Last year at a rally I met Chris, a young guy who was in his first gay relationship. He couldn’t march because he was scared he might be seen. Nothing new so far – fear of being “outed” is all too real because the consequences range from loss of former friends to being rejected by family, physical violence and harassment.
For some reason I gave this guy my mobile number; I never do that. About a month later he rang me. He had “come out” to his parents. Their reaction was to throw all his belongings from his bedroom window – everything he owned. It was pouring rain, and his stuff was all over the lawn.
I organised someone to go and collect him and his stuff (at least, as much as they could see in the dark). It was around midnight. I found him a safe place for a couple of days, then went with him to collect his laptop and uni work. The parents said they didn’t have a son and knew nothing of what I was talking about.
A couple of days later, he tried to kill himself. Again I went to visit, this time at a psych ward. Through a cousin and some detective work, I found he had a brother. Andrew was much older and had been told to move out about 10 years earlier. I found Andrew, and he took his brother in.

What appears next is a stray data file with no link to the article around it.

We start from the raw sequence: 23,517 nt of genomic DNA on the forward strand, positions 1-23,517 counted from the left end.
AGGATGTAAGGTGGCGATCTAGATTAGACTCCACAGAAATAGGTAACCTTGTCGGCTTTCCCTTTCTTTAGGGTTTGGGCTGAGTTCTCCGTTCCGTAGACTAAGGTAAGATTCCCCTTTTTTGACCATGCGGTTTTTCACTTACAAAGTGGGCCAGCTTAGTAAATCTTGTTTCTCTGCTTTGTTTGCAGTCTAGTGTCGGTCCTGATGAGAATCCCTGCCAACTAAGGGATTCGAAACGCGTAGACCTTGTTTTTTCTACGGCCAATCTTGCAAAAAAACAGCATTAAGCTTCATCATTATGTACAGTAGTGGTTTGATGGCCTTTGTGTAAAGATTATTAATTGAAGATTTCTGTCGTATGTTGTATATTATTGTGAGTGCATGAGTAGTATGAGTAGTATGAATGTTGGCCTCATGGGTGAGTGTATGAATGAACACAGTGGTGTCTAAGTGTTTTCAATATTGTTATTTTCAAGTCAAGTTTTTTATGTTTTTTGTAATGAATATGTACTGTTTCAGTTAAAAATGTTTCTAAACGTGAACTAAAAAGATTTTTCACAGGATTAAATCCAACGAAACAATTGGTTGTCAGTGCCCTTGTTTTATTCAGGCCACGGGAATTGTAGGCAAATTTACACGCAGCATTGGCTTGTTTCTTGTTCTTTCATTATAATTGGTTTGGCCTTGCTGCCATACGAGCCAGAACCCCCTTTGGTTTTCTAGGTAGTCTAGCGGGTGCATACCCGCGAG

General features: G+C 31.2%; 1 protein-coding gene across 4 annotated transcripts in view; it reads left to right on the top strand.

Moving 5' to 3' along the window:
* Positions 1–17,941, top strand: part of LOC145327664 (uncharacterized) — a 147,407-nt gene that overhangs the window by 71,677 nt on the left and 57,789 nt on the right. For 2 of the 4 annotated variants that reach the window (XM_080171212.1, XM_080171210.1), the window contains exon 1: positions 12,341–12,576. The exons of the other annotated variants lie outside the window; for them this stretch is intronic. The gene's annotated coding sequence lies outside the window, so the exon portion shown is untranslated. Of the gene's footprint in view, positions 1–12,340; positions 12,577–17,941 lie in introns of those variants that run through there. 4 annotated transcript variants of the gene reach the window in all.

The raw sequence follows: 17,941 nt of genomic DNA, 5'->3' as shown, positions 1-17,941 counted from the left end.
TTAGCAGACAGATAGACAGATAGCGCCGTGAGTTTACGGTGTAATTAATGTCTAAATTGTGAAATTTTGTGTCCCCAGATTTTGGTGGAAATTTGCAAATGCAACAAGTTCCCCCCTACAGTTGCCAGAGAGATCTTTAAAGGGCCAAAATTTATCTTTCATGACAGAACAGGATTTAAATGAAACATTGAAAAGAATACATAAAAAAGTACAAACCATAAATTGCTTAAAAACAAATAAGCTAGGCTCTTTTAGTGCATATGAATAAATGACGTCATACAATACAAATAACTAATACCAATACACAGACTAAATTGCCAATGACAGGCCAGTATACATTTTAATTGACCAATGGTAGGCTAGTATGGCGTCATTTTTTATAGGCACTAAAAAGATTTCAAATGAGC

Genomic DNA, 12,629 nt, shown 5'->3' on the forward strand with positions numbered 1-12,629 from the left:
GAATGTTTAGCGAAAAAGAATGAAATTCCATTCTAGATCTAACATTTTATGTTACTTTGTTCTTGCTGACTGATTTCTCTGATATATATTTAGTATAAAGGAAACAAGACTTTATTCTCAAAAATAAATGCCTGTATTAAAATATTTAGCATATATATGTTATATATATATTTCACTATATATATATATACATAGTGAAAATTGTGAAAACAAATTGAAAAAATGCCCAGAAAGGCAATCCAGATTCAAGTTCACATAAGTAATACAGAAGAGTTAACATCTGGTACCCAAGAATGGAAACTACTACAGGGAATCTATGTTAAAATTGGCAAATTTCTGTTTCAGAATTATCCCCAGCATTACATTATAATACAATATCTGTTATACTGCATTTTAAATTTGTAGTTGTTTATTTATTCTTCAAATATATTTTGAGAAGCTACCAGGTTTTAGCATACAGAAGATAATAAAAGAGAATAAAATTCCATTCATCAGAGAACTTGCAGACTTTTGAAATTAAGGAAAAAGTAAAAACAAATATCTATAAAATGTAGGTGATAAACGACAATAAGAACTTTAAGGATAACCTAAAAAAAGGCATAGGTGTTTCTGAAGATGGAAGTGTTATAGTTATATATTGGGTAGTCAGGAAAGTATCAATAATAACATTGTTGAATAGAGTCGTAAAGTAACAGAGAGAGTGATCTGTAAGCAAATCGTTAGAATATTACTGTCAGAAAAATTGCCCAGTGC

Sadly, Chris hung himself two weeks later. He left me a note saying he couldn’t live with being forsaken by his faith and parents. Andrew had found Chris and couldn’t live in the house any longer. He packed up and moved to Canada. He too committed suicide, just prior to Christmas. I scattered both boys’ ashes at St Kilda beach. Chris’ ashes I did on my own. For Andrew’s, their 14-year-old sister wagged school to be there. She hadn’t even known she had a second brother. The “Christian” parents denied any knowledge of either boy and took the sister’s mobile and internet access away.
The reason for telling this story is that I don’t think people realise how much a rally means. When the government knocks us back, time and again, it’s people like this that are harmed. Equal rights aren’t just about marriage, but about so much more.
Those two guys will be in my heart forever. When my son died, we celebrated his whole life, not his sexuality. We handed out rainbow ribbons and had an art exhibition. His partner is my best friend and always will be. His ex gave the best eulogy you could ever wish for, hearing how much he was loved, what marriage and love mean. I’m doing a commitment ceremony in a few weeks for a couple; their vows to each other are heart-wrenching because filled with love.
Same-sex marriage shouldn’t be a question; we shouldn’t have to fight for it.